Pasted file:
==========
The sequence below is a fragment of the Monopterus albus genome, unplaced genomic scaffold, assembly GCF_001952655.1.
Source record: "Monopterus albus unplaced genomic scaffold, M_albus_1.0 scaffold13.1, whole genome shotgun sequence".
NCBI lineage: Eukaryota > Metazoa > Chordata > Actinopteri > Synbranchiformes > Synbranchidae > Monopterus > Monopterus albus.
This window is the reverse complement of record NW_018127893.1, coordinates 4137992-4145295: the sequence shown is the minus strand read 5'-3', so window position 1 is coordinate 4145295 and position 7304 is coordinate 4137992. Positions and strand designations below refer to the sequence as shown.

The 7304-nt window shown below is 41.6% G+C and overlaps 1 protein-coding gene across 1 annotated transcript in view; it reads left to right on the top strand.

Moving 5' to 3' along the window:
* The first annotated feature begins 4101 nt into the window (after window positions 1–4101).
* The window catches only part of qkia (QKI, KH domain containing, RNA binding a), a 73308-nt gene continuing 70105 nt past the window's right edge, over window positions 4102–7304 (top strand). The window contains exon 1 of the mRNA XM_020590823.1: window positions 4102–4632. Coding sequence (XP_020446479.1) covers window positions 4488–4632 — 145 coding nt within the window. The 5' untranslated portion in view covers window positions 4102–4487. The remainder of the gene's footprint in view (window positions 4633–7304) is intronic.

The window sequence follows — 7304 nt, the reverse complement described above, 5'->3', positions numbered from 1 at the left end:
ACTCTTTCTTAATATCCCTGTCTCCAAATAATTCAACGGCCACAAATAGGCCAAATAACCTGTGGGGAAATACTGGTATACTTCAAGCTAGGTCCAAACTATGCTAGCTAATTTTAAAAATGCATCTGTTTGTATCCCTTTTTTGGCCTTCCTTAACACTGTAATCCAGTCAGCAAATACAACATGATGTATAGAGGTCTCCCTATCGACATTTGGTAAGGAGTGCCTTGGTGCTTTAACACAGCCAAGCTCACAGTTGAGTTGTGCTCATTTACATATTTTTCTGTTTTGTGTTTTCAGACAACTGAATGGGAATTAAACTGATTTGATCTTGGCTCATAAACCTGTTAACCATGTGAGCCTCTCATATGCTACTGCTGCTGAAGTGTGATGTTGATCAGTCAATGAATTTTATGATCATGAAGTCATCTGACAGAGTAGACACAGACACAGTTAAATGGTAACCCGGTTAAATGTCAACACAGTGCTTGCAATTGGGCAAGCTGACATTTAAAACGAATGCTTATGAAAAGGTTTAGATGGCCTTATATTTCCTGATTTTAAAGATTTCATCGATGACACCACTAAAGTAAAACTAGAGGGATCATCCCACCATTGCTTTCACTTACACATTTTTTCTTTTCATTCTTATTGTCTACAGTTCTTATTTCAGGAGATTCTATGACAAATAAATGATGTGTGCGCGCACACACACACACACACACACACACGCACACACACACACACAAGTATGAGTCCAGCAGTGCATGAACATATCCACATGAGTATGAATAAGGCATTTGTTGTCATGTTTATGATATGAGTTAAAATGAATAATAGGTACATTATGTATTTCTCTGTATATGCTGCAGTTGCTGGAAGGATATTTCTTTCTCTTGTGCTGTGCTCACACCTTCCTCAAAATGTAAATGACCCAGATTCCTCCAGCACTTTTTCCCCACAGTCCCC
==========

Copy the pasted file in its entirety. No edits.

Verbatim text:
The sequence below is a fragment of the Monopterus albus genome, unplaced genomic scaffold, assembly GCF_001952655.1.
Source record: "Monopterus albus unplaced genomic scaffold, M_albus_1.0 scaffold13.1, whole genome shotgun sequence".
NCBI lineage: Eukaryota > Metazoa > Chordata > Actinopteri > Synbranchiformes > Synbranchidae > Monopterus > Monopterus albus.
This window is the reverse complement of record NW_018127893.1, coordinates 4137992-4145295: the sequence shown is the minus strand read 5'-3', so window position 1 is coordinate 4145295 and position 7304 is coordinate 4137992. Positions and strand designations below refer to the sequence as shown.

The 7304-nt window shown below is 41.6% G+C and overlaps 1 protein-coding gene across 1 annotated transcript in view; it reads left to right on the top strand.

Moving 5' to 3' along the window:
* The first annotated feature begins 4101 nt into the window (after window positions 1–4101).
* The window catches only part of qkia (QKI, KH domain containing, RNA binding a), a 73308-nt gene continuing 70105 nt past the window's right edge, over window positions 4102–7304 (top strand). The window contains exon 1 of the mRNA XM_020590823.1: window positions 4102–4632. Coding sequence (XP_020446479.1) covers window positions 4488–4632 — 145 coding nt within the window. The 5' untranslated portion in view covers window positions 4102–4487. The remainder of the gene's footprint in view (window positions 4633–7304) is intronic.

The window sequence follows — 7304 nt, the reverse complement described above, 5'->3', positions numbered from 1 at the left end:
ACTCTTTCTTAATATCCCTGTCTCCAAATAATTCAACGGCCACAAATAGGCCAAATAACCTGTGGGGAAATACTGGTATACTTCAAGCTAGGTCCAAACTATGCTAGCTAATTTTAAAAATGCATCTGTTTGTATCCCTTTTTTGGCCTTCCTTAACACTGTAATCCAGTCAGCAAATACAACATGATGTATAGAGGTCTCCCTATCGACATTTGGTAAGGAGTGCCTTGGTGCTTTAACACAGCCAAGCTCACAGTTGAGTTGTGCTCATTTACATATTTTTCTGTTTTGTGTTTTCAGACAACTGAATGGGAATTAAACTGATTTGATCTTGGCTCATAAACCTGTTAACCATGTGAGCCTCTCATATGCTACTGCTGCTGAAGTGTGATGTTGATCAGTCAATGAATTTTATGATCATGAAGTCATCTGACAGAGTAGACACAGACACAGTTAAATGGTAACCCGGTTAAATGTCAACACAGTGCTTGCAATTGGGCAAGCTGACATTTAAAACGAATGCTTATGAAAAGGTTTAGATGGCCTTATATTTCCTGATTTTAAAGATTTCATCGATGACACCACTAAAGTAAAACTAGAGGGATCATCCCACCATTGCTTTCACTTACACATTTTTTCTTTTCATTCTTATTGTCTACAGTTCTTATTTCAGGAGATTCTATGACAAATAAATGATGTGTGCGCGCACACACACACACACACACACACACGCACACACACACACACAAGTATGAGTCCAGCAGTGCATGAACATATCCACATGAGTATGAATAAGGCATTTGTTGTCATGTTTATGATATGAGTTAAAATGAATAATAGGTACATTATGTATTTCTCTGTATATGCTGCAGTTGCTGGAAGGATATTTCTTTCTCTTGTGCTGTGCTCACACCTTCCTCAAAATGTAAATGACCCAGATTCCTCCAGCACTTTTTCCCCACAGTCCCC